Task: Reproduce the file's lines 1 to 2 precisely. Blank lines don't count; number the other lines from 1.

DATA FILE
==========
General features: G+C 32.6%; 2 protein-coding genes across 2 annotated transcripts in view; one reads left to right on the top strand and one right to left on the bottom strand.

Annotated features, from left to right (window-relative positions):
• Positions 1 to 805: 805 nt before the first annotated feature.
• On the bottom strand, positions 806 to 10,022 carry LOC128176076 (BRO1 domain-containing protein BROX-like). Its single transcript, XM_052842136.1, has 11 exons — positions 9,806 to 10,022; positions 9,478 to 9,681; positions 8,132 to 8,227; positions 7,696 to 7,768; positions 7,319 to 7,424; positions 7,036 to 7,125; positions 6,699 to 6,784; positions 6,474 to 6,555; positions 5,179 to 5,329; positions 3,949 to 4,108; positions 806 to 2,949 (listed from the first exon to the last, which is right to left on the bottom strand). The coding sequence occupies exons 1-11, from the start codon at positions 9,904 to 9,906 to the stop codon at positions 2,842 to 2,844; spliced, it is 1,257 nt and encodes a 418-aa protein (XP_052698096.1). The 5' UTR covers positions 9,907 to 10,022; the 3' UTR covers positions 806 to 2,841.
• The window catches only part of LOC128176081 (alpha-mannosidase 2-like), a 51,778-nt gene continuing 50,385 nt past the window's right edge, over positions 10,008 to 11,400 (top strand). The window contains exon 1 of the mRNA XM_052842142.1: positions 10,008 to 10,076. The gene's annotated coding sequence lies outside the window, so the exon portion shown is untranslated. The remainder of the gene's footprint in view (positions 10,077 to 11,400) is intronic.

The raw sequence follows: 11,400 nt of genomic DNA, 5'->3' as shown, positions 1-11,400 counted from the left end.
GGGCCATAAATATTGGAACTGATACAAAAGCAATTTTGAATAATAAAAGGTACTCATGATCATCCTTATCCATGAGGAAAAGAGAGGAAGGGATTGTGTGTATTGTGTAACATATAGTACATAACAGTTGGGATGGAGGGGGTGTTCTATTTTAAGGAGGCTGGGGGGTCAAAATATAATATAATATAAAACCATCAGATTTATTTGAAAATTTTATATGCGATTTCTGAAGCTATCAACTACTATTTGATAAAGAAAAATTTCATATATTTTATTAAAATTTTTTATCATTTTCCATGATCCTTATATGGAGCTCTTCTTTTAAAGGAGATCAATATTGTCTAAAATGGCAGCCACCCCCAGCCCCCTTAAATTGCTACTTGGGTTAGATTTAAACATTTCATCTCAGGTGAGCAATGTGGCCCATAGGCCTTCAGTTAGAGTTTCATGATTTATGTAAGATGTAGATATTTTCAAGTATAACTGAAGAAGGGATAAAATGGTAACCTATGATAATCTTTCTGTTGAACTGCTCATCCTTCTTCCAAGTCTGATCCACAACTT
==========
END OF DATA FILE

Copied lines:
General features: G+C 32.6%; 2 protein-coding genes across 2 annotated transcripts in view; one reads left to right on the top strand and one right to left on the bottom strand.

Annotated features, from left to right (window-relative positions):